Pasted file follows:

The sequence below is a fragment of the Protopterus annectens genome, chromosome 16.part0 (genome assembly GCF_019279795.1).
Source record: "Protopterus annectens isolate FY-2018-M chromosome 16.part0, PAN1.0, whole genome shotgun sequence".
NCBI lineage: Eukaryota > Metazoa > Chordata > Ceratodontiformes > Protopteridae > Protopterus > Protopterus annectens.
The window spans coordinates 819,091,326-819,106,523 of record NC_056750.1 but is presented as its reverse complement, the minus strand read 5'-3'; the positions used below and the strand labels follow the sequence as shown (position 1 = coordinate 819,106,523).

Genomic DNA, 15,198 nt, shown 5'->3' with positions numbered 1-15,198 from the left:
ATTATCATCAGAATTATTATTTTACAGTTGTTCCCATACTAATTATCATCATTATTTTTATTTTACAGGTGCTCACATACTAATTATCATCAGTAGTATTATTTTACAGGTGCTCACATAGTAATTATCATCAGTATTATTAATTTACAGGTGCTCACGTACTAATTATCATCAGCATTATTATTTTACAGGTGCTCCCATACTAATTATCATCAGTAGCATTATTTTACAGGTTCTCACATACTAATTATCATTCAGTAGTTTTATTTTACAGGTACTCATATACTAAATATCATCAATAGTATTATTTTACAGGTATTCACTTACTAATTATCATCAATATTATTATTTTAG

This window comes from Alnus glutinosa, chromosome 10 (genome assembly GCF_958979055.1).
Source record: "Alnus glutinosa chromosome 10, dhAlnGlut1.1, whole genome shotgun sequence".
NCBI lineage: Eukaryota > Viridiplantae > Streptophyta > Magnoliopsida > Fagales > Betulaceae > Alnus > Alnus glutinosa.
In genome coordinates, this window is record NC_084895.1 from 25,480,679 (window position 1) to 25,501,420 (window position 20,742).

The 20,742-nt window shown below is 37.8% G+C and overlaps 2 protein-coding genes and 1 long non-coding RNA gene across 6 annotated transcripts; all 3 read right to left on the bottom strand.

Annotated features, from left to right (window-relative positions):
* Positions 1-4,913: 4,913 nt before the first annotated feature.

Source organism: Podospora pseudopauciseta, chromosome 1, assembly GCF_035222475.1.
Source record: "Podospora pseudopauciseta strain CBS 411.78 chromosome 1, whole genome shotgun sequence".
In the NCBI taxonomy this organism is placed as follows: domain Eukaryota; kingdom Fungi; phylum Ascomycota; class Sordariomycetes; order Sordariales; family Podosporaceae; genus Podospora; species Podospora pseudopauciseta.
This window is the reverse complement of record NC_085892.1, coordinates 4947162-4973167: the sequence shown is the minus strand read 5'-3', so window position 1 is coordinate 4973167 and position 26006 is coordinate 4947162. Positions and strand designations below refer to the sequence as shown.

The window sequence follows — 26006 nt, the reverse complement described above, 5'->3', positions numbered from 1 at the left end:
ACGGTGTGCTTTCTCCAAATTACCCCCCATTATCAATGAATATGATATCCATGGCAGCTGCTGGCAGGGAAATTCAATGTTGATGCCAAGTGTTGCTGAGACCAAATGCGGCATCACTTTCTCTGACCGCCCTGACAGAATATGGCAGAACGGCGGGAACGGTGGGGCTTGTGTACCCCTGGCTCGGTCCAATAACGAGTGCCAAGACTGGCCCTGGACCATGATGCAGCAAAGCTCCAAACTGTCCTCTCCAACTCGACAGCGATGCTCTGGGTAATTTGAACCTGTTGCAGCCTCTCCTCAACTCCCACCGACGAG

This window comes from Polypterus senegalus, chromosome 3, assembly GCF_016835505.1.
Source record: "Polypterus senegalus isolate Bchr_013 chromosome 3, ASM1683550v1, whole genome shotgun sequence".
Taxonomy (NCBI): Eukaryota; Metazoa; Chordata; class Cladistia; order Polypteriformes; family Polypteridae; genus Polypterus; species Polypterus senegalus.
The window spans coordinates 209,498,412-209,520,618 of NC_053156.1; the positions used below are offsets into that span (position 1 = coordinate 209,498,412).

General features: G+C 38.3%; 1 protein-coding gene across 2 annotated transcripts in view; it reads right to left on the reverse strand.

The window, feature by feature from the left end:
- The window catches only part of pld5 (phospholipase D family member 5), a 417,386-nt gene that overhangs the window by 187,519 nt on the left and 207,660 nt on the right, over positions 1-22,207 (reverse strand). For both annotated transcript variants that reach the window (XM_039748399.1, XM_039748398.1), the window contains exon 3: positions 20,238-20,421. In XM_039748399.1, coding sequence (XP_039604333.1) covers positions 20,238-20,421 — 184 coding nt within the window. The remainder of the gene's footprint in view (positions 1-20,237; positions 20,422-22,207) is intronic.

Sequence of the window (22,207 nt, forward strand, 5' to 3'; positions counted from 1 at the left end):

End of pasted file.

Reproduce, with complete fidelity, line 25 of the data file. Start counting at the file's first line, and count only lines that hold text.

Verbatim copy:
The window, feature by feature from the left end: